For several years, concerns have been raised in this Annual General Meeting about environmental problems caused by Neste Oil’s global production of palm oil diesel. During 2011, Neste Oil has finished building its enormous NExBTL refineries in Singapore and Rotterdam, and completed the full production capacity of two million tons.
Since 2007, the board has been regularly informed about risks and land use issues related to the use of palm oil and other vegetable oils for biofuels. To meet Neste Oil’s enormous demand for feedstock, vast areas of land have to be dedicated to crop production. Simultaneously the global demand for food is increasing and there is not enough available agricultural land for all sectors.
The Executive Board has had diverse views on the issue. First, the problems were understated by giving the impression that palm oil is only a temporary feedstock for the company. When the board finally realized that there is no environmentally viable raw material available, there was an attempt to re-profile Neste Oil as a leader in using sustainable palm oil. Last year it became clear that RSPO certification has failed in improving production conditions, as the European Commission did not approve the system as an indicator of sustainable biofuel production. The RSPO has never been an adequate gauge of sustainability of biofuels, as it does not include greenhouse gas criteria. The only step forward made by RSPO was seizing IOI Group’s certification process, due to reoccurring social conflicts and illegal logging. IOI Group is the only publicly identified supplier of Neste Oil.
Neste Oil gives the impression that it has reduced the use of palm oil in its products but this is not true. Even the use of crude palm oil has increased which is admitted by the Board: measured in tons, palm oil use has increased by 29% since 2010.
Neste Oil’s current ISCC-certificate does not take indirect land use changes into account, though this is the most pressing environmental problem regarding biofuels. When current crop area is dedicated to biofuel production, the existing agricultural production will move to new areas. The result is more and more destruction of peatlands and rainforests, and thus the aimed emission reductions are, in reality, emission increases.
When European Parliament agreed on the Renewable Energy Directive, the decision was made that indirect land use effects should be to taken into account when measuring emission reductions. After a long delay, the indirect effects ought to be included in the Renewable Energy Directive and Fuel Quality Directive during 2012. Neste Oil is actively lobbying against improvements in the sustainability criteria, which shows the company’s persistent disregard of global problems caused by its palm oil diesel production.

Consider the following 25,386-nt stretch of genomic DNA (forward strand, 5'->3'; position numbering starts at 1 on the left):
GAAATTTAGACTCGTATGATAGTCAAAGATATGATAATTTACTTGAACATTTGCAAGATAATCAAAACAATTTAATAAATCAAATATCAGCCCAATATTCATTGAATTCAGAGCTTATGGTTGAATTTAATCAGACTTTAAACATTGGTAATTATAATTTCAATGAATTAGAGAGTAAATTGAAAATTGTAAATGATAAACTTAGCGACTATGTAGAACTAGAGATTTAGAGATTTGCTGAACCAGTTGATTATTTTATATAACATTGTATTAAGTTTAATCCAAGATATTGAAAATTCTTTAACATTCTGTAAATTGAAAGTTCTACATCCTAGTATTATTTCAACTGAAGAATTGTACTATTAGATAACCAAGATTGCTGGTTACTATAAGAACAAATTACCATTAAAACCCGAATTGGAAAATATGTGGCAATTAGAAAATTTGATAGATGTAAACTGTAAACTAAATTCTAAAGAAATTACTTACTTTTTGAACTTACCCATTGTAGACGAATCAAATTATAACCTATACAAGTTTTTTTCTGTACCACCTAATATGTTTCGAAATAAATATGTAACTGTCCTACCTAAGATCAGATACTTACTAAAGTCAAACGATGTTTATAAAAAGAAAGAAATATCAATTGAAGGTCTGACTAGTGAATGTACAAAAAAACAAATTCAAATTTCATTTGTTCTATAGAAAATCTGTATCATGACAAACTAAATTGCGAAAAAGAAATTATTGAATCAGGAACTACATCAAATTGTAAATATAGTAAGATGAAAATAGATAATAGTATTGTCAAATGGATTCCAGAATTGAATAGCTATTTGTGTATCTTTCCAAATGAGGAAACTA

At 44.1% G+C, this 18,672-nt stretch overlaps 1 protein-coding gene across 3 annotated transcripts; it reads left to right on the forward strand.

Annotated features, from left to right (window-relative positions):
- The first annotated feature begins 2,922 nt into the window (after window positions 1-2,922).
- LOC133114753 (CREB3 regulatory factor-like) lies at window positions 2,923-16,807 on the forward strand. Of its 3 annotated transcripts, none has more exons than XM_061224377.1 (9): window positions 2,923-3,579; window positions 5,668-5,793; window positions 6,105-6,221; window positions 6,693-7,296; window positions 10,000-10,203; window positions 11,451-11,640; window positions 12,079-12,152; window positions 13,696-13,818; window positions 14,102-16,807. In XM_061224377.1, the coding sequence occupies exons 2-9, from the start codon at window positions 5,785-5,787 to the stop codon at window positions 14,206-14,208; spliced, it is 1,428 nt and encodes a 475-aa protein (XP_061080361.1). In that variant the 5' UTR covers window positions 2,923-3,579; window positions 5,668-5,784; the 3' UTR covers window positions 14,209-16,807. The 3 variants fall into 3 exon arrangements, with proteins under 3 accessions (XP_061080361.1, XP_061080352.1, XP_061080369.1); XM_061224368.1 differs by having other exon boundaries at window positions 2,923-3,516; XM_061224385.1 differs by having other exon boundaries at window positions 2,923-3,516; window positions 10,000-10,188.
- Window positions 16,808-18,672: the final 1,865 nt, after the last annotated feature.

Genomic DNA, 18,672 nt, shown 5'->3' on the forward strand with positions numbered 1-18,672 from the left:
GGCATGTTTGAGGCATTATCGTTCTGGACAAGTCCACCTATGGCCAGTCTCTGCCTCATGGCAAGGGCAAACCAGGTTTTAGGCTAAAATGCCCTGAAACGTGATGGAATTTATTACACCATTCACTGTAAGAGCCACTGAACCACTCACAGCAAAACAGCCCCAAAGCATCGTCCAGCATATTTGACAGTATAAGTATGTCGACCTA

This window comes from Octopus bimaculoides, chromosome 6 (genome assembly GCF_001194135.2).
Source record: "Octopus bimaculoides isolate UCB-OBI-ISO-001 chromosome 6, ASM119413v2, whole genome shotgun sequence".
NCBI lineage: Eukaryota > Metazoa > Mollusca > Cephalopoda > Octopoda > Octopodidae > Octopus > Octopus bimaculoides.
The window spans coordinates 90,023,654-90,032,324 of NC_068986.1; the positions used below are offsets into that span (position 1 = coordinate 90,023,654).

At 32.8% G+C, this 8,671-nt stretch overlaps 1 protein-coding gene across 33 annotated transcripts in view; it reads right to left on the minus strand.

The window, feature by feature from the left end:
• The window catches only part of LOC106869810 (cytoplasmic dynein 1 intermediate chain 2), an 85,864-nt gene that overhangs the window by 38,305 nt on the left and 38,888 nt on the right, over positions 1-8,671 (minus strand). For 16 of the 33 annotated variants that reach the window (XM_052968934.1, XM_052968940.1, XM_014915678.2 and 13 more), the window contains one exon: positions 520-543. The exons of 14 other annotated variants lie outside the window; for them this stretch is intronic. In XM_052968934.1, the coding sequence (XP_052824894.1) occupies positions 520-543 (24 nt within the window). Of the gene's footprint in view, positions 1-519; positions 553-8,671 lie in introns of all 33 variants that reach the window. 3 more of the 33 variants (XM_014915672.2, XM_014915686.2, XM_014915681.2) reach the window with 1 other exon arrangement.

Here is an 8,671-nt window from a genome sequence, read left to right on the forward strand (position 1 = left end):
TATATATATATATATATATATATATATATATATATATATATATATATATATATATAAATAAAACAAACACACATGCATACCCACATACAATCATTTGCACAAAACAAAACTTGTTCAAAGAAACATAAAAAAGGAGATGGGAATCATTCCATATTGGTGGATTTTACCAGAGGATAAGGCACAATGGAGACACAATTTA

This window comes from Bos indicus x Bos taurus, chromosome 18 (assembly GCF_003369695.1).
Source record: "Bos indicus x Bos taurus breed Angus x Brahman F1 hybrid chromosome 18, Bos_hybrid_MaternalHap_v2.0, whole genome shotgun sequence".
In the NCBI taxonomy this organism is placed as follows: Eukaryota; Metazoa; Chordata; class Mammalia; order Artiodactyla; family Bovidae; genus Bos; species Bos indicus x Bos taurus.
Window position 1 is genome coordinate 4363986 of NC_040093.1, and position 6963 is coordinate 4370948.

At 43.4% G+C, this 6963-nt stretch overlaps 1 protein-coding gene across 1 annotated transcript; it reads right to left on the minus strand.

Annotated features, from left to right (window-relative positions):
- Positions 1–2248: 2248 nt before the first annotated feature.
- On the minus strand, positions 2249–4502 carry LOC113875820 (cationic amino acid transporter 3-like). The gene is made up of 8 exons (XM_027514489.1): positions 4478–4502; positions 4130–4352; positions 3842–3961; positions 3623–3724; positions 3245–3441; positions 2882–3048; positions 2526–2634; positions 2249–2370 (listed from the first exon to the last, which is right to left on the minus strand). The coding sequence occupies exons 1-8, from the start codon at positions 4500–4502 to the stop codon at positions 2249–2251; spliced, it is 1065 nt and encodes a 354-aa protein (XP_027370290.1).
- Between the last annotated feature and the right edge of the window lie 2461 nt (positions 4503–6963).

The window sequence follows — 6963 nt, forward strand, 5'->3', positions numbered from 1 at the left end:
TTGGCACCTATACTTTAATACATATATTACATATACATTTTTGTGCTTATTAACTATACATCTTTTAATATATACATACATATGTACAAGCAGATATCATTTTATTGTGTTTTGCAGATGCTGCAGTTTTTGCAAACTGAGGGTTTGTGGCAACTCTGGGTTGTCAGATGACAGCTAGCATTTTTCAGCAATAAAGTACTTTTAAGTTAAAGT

Neste Oil continues to claim that there is not enough scientific evidence about the indirect land use change impacts of biofuel production. In fact, several peer reviewed publications have been released about the issue lately. European Commission has published and leaked research, indicating that due to indirect land use changes, palm oil diesel production may actually cause equally significant emissions as notorious tar sand oil.
Last year, over 200 economists, ecologists and climatologists proposed European Commission to increase clean energy markets and work opportunities by supporting only such biofuels that do not cause significant land use changes. Strategic investment decisions should be based on best available estimates about true impacts to climate. Distinguished scientists stated also that biofuel emission estimations without indirect land use effects are simply false. Current, first generation biofuels cause significant emissions as new crop area is required for their production. Even though the estimates of such effects are not always precise, the science community does not support such policies that define indirect land use change as zero impact on emissions, as the EU directive currently does. The calculation method is incorrect, and does not provide accurate estimation of climate impacts.
A Finnish state company could act as a true pioneer. Biofuel production should reduce climate emissions and reduce dependency on fossil fuels. Neste Oil would have had an opportunity to become a pioneer in sustainable biodiesel production, if it had started its NExBTL production with 100% sustainable feedstock instead of building the whole two million ton production on palm oil and other land based feedstock. Meanwhile, other producers like UPM, have reached Neste Oil’s technological lead and are investing in production that is based on mainly domestic feedstock.
I would like to ask Neste Oil CEO Matti Lievonen: Is the company finally ready to face the truth and admit that palm oil diesel production was a bad investment? This is the eleventh hour for Neste Oil to freeze the palm oil use to current levels and rapidly announce a roadmap, where it pledges to use only raw materials which do not aggravate climate change and the destruction of rainforests and peatlands. Thank you.